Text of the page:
5. The rate of ordinary market sales per outlet per time period will be dependent on local market conditions: the size of the local market and types of demand, the types of products offered by the home builder and their prices, the local market’s capacity to absorb additional dwellings for private sale, the number of new home competitors, etc. The rate of sale from an outlet will clearly also be dependent on wider economic and market conditions, interest rates, the availability of mortgages, etc. Since April 2013, the rate of sales has been heavily influenced by the Help to Buy Equity Loan (HtB1) scheme. This external intervention significantly increased the number of customers for new homes. Bulk sales will be driven by different influences, such as the requirements of a S106 agreement or an investor’s requirements.
6. However the second law needs to be qualified, in that beyond a certain rate of sales (and production) other constraints will kick in. Depending on the type of building (houses, flats in small blocks, flats in large blocks, etc.), at some point building capacity constraints will limit the house builder’s ability to increase production on a site. If this happens before the site’s sales potential has been exhausted, it will limit the rate of sales. In addition, most mortgage offers are for six months. Therefore a house builder will find it difficult to sell properties scheduled for physical completion much beyond six months to customers requiring a mortgage as the buyer’s mortgage offer will expire before legal completion can take place. The HtB1 scheme imposes a similar constraint: the HCA allows no more than six months between exchange of contracts and legal completion, which means that buyers cannot exchange contracts on properties scheduled for physical completion beyond six months.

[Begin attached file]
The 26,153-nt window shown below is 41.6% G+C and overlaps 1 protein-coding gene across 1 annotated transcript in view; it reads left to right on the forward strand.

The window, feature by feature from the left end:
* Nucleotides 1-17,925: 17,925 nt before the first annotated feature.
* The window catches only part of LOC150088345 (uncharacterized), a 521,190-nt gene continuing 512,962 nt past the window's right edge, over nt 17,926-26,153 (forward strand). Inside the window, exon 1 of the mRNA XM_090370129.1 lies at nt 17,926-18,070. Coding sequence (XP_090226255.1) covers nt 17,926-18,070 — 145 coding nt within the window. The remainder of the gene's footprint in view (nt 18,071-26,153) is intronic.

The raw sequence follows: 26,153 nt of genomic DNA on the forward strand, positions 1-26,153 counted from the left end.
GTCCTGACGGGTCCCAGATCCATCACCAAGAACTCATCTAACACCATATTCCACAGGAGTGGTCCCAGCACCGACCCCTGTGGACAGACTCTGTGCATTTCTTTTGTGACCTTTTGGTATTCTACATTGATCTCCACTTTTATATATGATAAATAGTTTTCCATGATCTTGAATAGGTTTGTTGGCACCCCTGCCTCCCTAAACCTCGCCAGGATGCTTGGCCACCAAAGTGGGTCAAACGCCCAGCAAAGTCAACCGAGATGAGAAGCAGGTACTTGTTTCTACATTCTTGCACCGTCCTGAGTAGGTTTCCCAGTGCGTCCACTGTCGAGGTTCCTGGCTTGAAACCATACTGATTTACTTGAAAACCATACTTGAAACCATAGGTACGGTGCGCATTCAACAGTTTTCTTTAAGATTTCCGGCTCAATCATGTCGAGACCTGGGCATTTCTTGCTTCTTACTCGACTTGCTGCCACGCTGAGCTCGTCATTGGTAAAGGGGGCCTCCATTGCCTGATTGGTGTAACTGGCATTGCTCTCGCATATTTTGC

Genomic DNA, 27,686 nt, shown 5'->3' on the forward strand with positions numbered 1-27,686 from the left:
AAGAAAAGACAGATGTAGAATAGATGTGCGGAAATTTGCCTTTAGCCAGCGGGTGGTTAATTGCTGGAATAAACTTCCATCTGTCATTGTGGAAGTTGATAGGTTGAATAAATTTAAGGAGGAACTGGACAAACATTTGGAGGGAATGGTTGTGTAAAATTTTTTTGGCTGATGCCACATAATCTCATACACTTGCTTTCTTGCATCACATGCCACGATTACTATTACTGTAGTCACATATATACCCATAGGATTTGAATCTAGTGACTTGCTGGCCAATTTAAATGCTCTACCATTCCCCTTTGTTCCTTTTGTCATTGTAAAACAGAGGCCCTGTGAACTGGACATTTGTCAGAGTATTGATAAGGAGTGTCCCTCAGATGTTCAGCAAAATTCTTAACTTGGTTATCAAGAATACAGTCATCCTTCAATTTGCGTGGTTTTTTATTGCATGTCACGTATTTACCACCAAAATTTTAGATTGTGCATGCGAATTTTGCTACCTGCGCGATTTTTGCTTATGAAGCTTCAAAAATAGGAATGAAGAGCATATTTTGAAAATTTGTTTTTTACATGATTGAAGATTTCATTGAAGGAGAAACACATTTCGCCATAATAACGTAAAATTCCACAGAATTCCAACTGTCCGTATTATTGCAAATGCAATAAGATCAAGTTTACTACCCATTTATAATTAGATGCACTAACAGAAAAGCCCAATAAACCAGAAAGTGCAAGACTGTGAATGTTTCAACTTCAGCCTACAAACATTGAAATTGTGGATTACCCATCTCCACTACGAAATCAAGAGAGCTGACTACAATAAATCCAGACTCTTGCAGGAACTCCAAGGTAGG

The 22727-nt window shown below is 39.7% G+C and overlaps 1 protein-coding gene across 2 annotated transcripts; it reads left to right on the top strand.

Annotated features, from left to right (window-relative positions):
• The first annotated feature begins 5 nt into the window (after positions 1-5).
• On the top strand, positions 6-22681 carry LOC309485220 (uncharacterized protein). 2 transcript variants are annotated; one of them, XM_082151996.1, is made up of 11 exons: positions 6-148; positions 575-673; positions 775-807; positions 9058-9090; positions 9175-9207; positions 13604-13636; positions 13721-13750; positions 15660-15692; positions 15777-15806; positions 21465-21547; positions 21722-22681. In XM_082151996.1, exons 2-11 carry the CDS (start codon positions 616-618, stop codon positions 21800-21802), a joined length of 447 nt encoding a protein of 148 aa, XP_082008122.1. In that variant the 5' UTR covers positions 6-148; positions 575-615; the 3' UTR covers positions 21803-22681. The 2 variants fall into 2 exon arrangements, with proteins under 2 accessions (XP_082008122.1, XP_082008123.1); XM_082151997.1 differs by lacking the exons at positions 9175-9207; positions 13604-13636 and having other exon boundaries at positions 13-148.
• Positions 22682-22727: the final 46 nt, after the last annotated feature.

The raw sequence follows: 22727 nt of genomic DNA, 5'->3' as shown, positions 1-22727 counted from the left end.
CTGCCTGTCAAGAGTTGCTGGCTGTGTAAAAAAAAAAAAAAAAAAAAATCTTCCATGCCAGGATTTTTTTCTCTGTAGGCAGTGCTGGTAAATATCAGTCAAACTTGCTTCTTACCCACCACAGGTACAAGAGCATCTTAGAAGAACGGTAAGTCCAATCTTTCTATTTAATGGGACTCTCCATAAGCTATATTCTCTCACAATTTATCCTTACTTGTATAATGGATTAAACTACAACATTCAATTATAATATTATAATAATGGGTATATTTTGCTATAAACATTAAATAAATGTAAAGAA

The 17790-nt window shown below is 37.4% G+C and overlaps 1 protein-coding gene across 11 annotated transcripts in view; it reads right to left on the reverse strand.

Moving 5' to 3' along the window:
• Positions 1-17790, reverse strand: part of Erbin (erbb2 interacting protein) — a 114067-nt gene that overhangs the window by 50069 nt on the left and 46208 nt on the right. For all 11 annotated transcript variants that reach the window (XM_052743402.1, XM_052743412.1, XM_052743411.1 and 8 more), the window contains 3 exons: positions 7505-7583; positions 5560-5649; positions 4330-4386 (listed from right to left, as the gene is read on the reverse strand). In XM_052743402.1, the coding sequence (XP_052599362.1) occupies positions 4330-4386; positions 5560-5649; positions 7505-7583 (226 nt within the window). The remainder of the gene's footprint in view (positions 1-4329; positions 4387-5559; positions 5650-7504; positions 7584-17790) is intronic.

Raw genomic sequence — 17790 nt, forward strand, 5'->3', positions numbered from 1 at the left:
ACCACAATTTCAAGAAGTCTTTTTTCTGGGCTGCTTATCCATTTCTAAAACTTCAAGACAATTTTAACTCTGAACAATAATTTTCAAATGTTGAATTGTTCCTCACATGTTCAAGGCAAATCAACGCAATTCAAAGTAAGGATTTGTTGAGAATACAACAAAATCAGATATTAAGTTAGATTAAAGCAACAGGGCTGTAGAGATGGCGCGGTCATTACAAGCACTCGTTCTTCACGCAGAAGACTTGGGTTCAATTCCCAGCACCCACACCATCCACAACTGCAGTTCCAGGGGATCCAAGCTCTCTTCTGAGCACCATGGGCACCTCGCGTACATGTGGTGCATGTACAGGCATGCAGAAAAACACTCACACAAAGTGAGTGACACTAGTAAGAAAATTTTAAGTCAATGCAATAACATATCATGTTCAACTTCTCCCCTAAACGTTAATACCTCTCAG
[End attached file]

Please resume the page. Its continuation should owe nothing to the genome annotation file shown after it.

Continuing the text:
7. House builders with large sites will often open multiple outlets, or sell phases to competitors who open additional outlets, so that the number of sales from a large site can be increased. However there are likely to be diminishing returns, such that beyond perhaps four or five outlets, sales per outlet will decline as yet more outlets are opened.